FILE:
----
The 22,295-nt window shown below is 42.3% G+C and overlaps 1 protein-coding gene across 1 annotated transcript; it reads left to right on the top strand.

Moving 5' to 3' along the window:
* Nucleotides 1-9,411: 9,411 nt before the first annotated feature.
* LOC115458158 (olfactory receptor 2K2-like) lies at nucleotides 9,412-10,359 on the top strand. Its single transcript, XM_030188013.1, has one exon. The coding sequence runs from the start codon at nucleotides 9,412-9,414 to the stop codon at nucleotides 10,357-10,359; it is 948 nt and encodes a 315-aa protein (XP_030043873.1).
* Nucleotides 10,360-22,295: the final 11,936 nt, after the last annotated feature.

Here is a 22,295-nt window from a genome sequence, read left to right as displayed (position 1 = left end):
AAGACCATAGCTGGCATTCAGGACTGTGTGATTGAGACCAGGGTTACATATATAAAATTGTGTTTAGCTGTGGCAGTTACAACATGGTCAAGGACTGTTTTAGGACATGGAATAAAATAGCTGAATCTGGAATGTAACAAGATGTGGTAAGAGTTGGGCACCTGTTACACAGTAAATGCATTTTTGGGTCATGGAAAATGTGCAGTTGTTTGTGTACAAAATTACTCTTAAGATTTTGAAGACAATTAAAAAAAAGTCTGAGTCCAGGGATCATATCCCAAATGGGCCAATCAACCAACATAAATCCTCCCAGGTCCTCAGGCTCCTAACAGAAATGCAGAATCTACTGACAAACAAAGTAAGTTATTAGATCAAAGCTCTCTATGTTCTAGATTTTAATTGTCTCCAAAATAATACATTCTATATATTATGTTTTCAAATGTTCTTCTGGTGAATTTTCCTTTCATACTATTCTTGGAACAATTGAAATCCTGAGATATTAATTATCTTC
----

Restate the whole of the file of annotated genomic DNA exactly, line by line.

The 22,295-nt window shown below is 42.3% G+C and overlaps 1 protein-coding gene across 1 annotated transcript; it reads left to right on the top strand.

Moving 5' to 3' along the window:
* Nucleotides 1-9,411: 9,411 nt before the first annotated feature.
* LOC115458158 (olfactory receptor 2K2-like) lies at nucleotides 9,412-10,359 on the top strand. Its single transcript, XM_030188013.1, has one exon. The coding sequence runs from the start codon at nucleotides 9,412-9,414 to the stop codon at nucleotides 10,357-10,359; it is 948 nt and encodes a 315-aa protein (XP_030043873.1).
* Nucleotides 10,360-22,295: the final 11,936 nt, after the last annotated feature.

Here is a 22,295-nt window from a genome sequence, read left to right as displayed (position 1 = left end):
AAGACCATAGCTGGCATTCAGGACTGTGTGATTGAGACCAGGGTTACATATATAAAATTGTGTTTAGCTGTGGCAGTTACAACATGGTCAAGGACTGTTTTAGGACATGGAATAAAATAGCTGAATCTGGAATGTAACAAGATGTGGTAAGAGTTGGGCACCTGTTACACAGTAAATGCATTTTTGGGTCATGGAAAATGTGCAGTTGTTTGTGTACAAAATTACTCTTAAGATTTTGAAGACAATTAAAAAAAAGTCTGAGTCCAGGGATCATATCCCAAATGGGCCAATCAACCAACATAAATCCTCCCAGGTCCTCAGGCTCCTAACAGAAATGCAGAATCTACTGACAAACAAAGTAAGTTATTAGATCAAAGCTCTCTATGTTCTAGATTTTAATTGTCTCCAAAATAATACATTCTATATATTATGTTTTCAAATGTTCTTCTGGTGAATTTTCCTTTCATACTATTCTTGGAACAATTGAAATCCTGAGATATTAATTATCTTC